Professor Graham Durant
Graham’s insightful and thoughtful presentation focused on the evolution of co-creation and its potential impact on cultural communication. Some of the main points included:
-cocreation enables people working together wherever they are
-we need to get used to living in a beta world – adapting to change as issues arise
-we can use our institutional web presence to communicate & reach audiences and once there, we need to develop culturally appropriate content
-we need to experiment with new partners
-we need to go where our audience is rather than wait for them to come to us

Graham questioned why museums weren’t, for the most part, placing more emphasis on shifting their resources to meet the new demands of changing audience expectation. As a Director a highly successful Science Centre, it was telling to hear his thoughts on resource management and future needs. Questacon has a growing presence in social networking spaces including a YouTube channel. The presentation was developed using Michelangelo’s ‘Creation of Adam’ as the background image. Details of the painting were used to emphasize particular points – a delightful detail which contextualised the complexity of the case within an historical understanding of both aesthetic and economic concerns.

Graham’s mix of historical reference and contemporary issues was, in itself, a metaphor for the great challenges which the sector faces. The knowledge sector is built on 19th century ideas of enlightenment through civic education and Graham’s presentation suggested that fundamental shifts in communication – from one way to co-creative, wer a necessary part of the evolution of the institution. His summary slide described some of the reasons the sector might choose to participate in social networks and discussed some of the downfalls of that participation. Judging by the the trememdous initiatves which Questacon is involved in, I would suggest that Graham has found a way of balancing these complex issues!

Teen and Social Media Pew Internet Report

Quetacon YouTube Channel

World Community Grid

Science Squad

Dr Colin McLeod
At first (as documented by the Twitter feed and subsequent blog feedback) it appeared that some audience members were questioning what the General Manager, Marketing, Communications and Public Affairs at the Australian Football League was doing, speaking about Culture 2.0.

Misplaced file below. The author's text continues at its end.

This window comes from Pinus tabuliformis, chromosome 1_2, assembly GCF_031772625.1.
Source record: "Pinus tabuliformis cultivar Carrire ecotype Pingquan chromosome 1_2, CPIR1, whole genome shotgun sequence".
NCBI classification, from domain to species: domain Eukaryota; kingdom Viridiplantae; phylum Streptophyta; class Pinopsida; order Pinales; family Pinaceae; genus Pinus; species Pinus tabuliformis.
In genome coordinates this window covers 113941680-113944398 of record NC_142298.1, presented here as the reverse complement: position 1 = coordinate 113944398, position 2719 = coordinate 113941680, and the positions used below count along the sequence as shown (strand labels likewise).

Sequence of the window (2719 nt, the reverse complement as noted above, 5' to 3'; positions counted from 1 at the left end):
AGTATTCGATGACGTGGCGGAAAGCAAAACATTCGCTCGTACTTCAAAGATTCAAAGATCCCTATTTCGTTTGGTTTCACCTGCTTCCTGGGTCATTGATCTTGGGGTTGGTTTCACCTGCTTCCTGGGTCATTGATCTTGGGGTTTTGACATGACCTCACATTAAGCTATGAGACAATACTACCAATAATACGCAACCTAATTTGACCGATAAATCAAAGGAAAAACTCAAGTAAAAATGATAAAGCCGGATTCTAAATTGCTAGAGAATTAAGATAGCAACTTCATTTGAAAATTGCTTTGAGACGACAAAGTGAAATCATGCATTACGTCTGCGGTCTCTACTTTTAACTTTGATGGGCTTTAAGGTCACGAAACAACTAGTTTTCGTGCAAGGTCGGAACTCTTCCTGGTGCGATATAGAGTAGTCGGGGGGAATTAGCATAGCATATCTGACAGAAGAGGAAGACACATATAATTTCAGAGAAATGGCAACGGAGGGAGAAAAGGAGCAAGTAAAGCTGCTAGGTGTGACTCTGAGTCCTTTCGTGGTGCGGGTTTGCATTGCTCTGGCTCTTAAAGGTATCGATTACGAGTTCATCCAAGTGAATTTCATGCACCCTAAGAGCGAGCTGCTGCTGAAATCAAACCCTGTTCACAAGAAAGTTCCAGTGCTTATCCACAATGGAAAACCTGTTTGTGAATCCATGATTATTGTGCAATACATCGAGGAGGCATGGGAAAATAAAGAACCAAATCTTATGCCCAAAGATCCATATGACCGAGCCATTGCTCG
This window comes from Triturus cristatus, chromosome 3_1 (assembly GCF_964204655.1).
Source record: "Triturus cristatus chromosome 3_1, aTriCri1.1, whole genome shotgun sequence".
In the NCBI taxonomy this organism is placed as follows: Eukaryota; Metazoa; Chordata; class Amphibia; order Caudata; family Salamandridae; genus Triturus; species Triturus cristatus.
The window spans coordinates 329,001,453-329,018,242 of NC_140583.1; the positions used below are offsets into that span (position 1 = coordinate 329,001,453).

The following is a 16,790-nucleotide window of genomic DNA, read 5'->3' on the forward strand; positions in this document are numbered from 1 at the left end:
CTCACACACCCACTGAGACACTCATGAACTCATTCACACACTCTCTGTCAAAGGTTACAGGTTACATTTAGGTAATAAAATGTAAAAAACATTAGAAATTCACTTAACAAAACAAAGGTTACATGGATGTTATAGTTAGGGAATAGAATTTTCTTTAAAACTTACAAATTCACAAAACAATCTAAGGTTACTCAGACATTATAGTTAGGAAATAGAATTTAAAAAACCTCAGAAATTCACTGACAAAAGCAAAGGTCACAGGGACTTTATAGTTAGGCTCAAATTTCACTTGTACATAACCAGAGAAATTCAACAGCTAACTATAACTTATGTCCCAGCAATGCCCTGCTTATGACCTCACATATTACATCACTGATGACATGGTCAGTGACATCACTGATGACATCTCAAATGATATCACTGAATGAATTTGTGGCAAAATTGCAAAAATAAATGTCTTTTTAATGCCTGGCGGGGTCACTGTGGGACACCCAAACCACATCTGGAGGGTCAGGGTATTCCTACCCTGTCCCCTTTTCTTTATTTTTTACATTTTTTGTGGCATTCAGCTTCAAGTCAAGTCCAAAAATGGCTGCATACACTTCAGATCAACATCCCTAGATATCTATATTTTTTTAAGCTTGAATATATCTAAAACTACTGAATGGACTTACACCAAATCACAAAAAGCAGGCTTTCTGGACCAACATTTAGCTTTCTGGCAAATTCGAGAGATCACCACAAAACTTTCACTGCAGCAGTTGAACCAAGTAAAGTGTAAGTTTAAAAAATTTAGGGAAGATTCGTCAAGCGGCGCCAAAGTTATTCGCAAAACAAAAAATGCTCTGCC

The crux of Colin’s presentation was the need to be clear about the value that can be brought to experiences, events and partnerships when exploring social media. As the largest sporting body in the country with close to a million participants from AusKick (entry level football education) through the clubs to the national league, the organisation needs to maintain its focus – so how might they connect with cultural content and what place does social media have in their business plan? His main points included:
-social media allows AFL to connect with fans in ways that engages them,allows audiences to express themselves and AFL learns from this process
– AFL needs to keep engaged and stay relevant – social media is a constant challenge for them
– AFL likes social media as it challenges way they think about engagement & participation, making the old new again through new connections
– Social media questions the values the AFL want to share and how they want to engage with community

Colin described a project AFL had undertaken in conjunction with researchers from Queensland University of Technology ( Dr Mark Pennings) and Swinburne University (me). This project linked the AFL with State Library of Victoria and Melbourne Cricket Club through the development of two online exhibitions which discussed the origins of Australian Football (1848 – 1898). The sites were linked to a ning site where viewers could become active participants, sharing their knowledge, stories, images and objects with a broader community. Colin emphasised that in such partnerships, the value came from enabling the audience to share their stories and to connect to content within the library.

Colin also discussed the power of social networking in relation to supporting sporting endeavours and building communities. He used the ‘My Football Club’ example, ‘the world’s first and only web-community owned football club’. In 2008, the online community purchased the Kent based, Ebbsfleet United football club for £600,000. Three months later Ebbsfleet united won the FA Trophy at Wembley. Colin used this example to illustrate the power of shared values and community engagement.

In his closing statements, Colin told us that he’d been asked to speak about a great many things in his time, but never about culture – and for this he was thankful!

Australian Football 150 years

Australian Football’s Origins – Interactive Exhibition